Recruiting Doctors Amid a Physician Shortage

Healthcare Staffing Experts Share Keys to Successful Physician Search

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In an increasingly competitive physician hiring market, how can you ensure that you will attract, recruit, and retain the doctors you need to serve your patients? As an administrator of a medical practice, or an executive at a hospital, physician recruitment can often be one of the greatest challenges you will face.

The Association of American Medical Colleges (AAMC) predicts a severe physician shortage that could range from 40,800 to 104,900 lacking physicians, as of 2030.

 Some medical specialties will be much harder hit than others. For example, primary care is projected to feel the most significant squeeze in the coming years. Internists and family medicine physicians are already becoming more highly competitive to recruit, with salaries and signing bonuses increasing across the board.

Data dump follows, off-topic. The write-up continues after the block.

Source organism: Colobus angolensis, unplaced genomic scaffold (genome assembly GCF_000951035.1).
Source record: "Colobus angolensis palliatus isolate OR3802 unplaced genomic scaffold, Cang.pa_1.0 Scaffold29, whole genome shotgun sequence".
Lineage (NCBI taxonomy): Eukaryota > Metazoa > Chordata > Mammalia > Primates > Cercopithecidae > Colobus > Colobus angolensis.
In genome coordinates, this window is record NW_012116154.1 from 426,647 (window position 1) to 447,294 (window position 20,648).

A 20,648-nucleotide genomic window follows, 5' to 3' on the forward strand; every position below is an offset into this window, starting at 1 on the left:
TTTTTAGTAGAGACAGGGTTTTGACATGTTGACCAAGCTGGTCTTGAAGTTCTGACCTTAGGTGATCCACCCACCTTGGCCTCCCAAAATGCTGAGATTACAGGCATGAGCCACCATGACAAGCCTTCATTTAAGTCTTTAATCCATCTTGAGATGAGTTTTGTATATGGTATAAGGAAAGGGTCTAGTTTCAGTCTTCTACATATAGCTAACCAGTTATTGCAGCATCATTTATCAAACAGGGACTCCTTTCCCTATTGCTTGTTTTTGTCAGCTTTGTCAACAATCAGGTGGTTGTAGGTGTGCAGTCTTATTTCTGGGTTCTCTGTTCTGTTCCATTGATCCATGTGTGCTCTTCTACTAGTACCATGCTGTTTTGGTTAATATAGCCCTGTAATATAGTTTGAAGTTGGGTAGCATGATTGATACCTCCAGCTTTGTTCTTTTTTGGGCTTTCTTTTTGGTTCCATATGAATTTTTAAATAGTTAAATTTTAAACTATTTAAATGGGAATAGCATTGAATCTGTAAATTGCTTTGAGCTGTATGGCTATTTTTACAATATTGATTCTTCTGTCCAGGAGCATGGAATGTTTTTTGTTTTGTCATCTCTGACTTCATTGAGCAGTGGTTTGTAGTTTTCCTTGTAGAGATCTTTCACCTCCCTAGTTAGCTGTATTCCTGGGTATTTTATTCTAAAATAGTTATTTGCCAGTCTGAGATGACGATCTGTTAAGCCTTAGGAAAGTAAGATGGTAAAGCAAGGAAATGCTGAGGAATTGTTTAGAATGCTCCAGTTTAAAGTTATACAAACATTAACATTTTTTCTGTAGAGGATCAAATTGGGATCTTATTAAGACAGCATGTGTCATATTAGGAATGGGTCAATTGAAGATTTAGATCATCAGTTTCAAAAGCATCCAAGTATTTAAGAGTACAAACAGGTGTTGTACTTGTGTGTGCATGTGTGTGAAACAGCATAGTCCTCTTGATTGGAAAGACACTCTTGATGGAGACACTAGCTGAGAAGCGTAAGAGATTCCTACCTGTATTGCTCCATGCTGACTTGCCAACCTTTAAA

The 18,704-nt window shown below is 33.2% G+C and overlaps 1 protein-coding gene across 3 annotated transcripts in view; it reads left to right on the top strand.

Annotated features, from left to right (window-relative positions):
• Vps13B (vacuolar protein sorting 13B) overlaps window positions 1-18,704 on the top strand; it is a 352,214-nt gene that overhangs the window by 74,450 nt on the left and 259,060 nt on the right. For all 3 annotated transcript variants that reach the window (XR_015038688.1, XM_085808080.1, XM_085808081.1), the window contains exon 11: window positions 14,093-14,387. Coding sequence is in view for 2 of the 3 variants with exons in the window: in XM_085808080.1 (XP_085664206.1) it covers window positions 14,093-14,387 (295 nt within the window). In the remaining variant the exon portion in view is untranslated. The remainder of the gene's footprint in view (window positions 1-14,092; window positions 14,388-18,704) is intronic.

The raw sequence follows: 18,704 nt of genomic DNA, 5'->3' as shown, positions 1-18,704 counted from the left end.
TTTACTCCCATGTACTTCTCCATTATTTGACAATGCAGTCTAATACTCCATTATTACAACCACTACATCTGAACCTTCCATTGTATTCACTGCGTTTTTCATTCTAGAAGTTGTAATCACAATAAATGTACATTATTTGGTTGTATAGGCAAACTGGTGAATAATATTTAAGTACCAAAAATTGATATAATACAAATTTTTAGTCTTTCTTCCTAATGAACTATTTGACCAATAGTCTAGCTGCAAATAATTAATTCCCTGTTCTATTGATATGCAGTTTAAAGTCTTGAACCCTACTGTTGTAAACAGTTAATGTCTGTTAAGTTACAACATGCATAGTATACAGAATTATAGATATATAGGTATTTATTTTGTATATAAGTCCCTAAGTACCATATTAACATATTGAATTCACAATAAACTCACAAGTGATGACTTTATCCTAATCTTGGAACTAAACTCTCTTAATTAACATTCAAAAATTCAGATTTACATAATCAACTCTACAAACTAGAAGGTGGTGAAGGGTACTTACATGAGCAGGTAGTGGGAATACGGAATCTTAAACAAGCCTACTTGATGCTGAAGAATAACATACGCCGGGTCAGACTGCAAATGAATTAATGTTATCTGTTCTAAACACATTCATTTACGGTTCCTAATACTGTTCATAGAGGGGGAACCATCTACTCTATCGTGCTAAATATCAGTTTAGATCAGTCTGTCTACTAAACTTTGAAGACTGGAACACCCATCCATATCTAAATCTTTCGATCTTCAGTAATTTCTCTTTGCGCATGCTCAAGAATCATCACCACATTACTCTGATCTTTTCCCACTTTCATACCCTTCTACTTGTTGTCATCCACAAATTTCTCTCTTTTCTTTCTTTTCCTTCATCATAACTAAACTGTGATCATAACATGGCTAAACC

In addition to the varied supply and demand based on medical specialty, geography is also a factor in the physician shortage. Some regions and communities will suffer more severe shortages than others. For example, according to the AAMC, the states with the lowest ratio of physicians to people are Mississippi, Idaho, Wyoming, Nevada, and Arkansas. Conversely, the states with the highest ratio of physicians per 100,000 people are Massachusetts, Maryland, New York, Vermont, and Rhode Island.

No matter where you are recruiting physicians, chances are at some point you will have to fill a position that is considered very difficult to fill.

Here are a few tips as to how to ensure that you are able to hire the physicians you need to serve your patient community.

Plan Ahead—Define the Need